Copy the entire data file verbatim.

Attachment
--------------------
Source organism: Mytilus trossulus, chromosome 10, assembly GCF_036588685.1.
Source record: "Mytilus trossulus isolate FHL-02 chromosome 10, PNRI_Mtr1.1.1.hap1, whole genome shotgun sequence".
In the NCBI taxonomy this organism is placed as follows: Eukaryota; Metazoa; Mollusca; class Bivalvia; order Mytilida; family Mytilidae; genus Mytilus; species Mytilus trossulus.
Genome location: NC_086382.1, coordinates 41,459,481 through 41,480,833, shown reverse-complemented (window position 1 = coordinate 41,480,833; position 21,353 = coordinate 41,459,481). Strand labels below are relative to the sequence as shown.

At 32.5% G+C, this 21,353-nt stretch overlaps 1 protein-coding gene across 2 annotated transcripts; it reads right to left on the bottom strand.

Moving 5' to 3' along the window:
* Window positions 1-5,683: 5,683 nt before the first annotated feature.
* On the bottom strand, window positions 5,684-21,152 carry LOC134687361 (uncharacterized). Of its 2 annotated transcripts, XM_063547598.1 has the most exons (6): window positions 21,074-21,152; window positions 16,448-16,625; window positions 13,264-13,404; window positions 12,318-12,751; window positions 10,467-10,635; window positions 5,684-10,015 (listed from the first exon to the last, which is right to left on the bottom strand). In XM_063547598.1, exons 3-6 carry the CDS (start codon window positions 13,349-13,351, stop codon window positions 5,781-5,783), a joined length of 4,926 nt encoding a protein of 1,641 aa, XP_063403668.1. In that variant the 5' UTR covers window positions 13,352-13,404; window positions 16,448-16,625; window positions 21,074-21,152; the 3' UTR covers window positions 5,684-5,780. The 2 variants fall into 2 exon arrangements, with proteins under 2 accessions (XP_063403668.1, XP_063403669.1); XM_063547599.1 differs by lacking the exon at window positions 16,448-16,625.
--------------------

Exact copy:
Source organism: Mytilus trossulus, chromosome 10, assembly GCF_036588685.1.
Source record: "Mytilus trossulus isolate FHL-02 chromosome 10, PNRI_Mtr1.1.1.hap1, whole genome shotgun sequence".
In the NCBI taxonomy this organism is placed as follows: Eukaryota; Metazoa; Mollusca; class Bivalvia; order Mytilida; family Mytilidae; genus Mytilus; species Mytilus trossulus.
Genome location: NC_086382.1, coordinates 41,459,481 through 41,480,833, shown reverse-complemented (window position 1 = coordinate 41,480,833; position 21,353 = coordinate 41,459,481). Strand labels below are relative to the sequence as shown.

At 32.5% G+C, this 21,353-nt stretch overlaps 1 protein-coding gene across 2 annotated transcripts; it reads right to left on the bottom strand.

Moving 5' to 3' along the window:
* Window positions 1-5,683: 5,683 nt before the first annotated feature.
* On the bottom strand, window positions 5,684-21,152 carry LOC134687361 (uncharacterized). Of its 2 annotated transcripts, XM_063547598.1 has the most exons (6): window positions 21,074-21,152; window positions 16,448-16,625; window positions 13,264-13,404; window positions 12,318-12,751; window positions 10,467-10,635; window positions 5,684-10,015 (listed from the first exon to the last, which is right to left on the bottom strand). In XM_063547598.1, exons 3-6 carry the CDS (start codon window positions 13,349-13,351, stop codon window positions 5,781-5,783), a joined length of 4,926 nt encoding a protein of 1,641 aa, XP_063403668.1. In that variant the 5' UTR covers window positions 13,352-13,404; window positions 16,448-16,625; window positions 21,074-21,152; the 3' UTR covers window positions 5,684-5,780. The 2 variants fall into 2 exon arrangements, with proteins under 2 accessions (XP_063403668.1, XP_063403669.1); XM_063547599.1 differs by lacking the exon at window positions 16,448-16,625.